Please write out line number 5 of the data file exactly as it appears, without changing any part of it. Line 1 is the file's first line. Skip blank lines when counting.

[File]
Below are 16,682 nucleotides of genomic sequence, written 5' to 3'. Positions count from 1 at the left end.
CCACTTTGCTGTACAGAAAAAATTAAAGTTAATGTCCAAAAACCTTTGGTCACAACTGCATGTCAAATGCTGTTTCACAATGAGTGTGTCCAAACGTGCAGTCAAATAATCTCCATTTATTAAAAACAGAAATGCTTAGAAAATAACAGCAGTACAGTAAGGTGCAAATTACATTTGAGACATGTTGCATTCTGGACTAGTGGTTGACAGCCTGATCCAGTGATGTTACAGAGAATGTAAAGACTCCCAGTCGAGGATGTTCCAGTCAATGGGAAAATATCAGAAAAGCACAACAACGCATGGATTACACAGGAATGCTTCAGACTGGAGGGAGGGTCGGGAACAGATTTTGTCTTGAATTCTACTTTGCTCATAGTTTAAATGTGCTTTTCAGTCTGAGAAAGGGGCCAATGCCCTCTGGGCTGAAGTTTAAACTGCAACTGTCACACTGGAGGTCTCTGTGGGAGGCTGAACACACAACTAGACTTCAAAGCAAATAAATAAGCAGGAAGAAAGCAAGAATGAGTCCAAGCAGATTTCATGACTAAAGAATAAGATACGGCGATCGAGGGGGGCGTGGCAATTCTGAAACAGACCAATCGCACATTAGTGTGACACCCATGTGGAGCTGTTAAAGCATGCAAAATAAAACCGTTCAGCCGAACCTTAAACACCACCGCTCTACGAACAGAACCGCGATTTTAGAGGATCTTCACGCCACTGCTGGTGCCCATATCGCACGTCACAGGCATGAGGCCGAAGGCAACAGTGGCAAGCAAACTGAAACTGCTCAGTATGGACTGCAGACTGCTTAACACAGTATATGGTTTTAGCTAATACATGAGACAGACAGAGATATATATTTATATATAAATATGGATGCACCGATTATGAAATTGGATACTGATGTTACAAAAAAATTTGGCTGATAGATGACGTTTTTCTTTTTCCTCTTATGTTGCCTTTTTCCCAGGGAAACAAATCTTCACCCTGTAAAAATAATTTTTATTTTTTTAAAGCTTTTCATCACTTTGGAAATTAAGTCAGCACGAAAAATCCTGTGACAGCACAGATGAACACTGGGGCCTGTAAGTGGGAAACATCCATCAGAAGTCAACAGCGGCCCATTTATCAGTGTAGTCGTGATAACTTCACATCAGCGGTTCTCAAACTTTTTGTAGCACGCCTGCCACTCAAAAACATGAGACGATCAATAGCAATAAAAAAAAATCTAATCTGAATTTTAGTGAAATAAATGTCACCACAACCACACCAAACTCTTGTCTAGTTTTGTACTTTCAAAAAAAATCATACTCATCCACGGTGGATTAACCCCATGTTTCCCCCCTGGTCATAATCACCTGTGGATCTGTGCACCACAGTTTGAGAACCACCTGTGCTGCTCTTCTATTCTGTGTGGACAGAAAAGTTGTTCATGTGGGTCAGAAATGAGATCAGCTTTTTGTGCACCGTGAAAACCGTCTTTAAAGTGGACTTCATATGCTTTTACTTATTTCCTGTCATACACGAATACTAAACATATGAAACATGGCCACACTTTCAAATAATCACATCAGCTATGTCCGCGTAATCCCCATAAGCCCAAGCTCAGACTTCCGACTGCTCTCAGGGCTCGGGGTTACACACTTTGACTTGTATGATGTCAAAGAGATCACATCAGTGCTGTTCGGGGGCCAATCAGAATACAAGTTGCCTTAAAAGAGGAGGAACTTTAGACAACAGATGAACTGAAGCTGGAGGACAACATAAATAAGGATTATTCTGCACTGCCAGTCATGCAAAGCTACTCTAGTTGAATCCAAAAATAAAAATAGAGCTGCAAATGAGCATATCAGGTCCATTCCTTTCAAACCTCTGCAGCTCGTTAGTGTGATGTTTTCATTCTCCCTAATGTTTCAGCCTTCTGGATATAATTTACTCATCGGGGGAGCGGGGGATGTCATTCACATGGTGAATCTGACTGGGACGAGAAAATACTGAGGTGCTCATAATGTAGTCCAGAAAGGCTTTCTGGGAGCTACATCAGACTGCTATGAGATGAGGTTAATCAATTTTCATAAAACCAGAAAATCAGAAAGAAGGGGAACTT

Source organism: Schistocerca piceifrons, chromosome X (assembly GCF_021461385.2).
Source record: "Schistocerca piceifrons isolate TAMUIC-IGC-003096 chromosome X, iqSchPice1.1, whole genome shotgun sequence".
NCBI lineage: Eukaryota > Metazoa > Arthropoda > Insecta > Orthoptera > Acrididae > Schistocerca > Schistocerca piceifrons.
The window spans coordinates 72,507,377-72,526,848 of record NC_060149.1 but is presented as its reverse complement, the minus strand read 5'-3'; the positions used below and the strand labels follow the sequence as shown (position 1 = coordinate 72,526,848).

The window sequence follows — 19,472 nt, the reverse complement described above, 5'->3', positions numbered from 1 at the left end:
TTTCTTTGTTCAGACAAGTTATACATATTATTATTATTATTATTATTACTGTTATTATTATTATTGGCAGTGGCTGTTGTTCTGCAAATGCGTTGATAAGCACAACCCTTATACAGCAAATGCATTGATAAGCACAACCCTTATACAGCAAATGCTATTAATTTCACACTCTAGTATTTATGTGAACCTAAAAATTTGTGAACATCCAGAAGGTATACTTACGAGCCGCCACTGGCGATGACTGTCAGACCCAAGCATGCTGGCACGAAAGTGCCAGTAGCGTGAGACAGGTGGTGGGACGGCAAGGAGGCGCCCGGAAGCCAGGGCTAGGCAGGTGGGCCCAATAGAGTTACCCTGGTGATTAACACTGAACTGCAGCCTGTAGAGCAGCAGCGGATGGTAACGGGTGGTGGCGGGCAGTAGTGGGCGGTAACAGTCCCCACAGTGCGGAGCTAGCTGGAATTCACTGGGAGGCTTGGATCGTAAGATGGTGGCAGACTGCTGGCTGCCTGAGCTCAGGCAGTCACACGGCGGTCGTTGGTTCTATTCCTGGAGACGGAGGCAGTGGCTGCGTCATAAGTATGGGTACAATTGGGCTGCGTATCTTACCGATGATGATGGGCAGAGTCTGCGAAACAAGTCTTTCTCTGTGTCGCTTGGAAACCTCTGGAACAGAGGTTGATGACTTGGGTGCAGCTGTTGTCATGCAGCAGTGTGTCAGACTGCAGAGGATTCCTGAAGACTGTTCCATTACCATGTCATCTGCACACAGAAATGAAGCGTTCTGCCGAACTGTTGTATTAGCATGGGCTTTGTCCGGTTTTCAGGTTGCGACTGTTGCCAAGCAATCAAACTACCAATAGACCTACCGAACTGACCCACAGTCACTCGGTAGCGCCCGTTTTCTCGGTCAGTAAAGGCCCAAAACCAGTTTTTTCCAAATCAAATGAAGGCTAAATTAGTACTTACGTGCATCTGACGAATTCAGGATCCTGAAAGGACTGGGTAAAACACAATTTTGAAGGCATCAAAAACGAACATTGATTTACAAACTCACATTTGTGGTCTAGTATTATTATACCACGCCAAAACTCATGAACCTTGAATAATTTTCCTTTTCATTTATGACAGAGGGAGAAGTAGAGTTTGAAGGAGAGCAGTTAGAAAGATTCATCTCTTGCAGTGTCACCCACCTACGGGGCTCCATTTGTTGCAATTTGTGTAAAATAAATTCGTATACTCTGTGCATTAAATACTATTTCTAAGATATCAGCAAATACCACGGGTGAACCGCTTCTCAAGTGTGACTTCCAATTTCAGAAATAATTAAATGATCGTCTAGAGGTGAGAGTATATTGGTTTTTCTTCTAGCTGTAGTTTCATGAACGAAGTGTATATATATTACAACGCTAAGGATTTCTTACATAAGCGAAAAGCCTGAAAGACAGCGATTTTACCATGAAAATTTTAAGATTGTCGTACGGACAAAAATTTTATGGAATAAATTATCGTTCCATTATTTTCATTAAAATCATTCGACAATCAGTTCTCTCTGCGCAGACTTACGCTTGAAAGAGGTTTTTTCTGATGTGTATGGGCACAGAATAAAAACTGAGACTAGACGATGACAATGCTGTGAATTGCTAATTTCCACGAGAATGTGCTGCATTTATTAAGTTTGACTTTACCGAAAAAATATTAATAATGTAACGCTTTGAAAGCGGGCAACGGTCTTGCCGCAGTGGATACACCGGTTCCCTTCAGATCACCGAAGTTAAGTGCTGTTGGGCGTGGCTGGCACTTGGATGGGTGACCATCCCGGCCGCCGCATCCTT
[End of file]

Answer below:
NCBI lineage: Eukaryota > Metazoa > Arthropoda > Insecta > Orthoptera > Acrididae > Schistocerca > Schistocerca piceifrons.